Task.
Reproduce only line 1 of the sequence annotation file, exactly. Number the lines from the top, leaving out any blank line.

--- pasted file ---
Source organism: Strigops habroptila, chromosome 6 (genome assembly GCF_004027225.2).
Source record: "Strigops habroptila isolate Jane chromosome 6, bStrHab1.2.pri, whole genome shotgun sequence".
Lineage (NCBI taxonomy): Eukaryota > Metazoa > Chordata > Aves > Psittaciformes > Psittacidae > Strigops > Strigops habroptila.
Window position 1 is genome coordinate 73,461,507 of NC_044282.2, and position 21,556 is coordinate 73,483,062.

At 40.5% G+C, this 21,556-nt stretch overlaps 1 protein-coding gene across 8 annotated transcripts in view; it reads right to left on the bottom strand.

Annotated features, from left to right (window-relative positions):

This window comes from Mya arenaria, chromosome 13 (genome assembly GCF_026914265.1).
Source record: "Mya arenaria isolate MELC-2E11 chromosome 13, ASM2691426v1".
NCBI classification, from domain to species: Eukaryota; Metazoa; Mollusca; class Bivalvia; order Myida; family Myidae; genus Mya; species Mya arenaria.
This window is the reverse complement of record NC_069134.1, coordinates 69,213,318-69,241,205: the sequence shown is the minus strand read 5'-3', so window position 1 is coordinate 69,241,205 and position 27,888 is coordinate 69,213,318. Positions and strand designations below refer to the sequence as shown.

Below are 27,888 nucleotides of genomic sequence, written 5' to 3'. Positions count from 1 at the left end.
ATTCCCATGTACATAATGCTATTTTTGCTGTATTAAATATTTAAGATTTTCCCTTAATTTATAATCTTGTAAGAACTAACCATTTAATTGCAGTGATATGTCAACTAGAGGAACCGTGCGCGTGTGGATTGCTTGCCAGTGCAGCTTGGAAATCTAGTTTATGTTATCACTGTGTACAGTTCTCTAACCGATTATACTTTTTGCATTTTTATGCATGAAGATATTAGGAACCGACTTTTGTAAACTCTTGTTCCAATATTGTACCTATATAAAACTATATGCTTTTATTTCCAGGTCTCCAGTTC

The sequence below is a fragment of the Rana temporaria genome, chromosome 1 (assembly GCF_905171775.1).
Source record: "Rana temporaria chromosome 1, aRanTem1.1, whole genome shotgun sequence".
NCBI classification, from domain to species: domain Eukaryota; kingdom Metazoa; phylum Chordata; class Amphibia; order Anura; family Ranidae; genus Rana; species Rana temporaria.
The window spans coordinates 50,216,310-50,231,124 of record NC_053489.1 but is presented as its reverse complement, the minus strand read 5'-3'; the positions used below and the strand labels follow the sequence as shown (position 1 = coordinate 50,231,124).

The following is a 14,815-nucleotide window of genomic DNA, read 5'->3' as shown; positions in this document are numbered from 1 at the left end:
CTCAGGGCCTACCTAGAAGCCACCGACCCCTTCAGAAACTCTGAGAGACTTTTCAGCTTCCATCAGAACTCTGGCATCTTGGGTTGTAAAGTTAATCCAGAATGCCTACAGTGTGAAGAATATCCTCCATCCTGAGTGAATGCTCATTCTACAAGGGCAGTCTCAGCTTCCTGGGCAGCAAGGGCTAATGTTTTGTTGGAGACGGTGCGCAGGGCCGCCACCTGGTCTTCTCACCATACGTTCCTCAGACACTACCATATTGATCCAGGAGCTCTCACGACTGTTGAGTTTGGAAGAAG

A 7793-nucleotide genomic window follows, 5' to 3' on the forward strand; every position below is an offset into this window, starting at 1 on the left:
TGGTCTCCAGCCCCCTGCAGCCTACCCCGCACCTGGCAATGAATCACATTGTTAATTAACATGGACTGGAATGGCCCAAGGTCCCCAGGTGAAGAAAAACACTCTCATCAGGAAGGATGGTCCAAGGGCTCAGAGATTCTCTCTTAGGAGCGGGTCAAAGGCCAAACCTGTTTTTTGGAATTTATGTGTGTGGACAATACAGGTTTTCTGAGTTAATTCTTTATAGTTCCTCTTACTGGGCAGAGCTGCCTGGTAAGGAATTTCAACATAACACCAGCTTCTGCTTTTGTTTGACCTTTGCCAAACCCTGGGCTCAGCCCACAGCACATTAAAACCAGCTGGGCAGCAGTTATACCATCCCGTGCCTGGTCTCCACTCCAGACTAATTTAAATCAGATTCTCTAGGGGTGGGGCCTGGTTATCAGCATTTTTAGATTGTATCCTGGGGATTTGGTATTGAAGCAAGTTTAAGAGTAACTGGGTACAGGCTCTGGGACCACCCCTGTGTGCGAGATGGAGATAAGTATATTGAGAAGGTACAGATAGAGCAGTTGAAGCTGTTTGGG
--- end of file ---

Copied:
Source organism: Strigops habroptila, chromosome 6 (genome assembly GCF_004027225.2).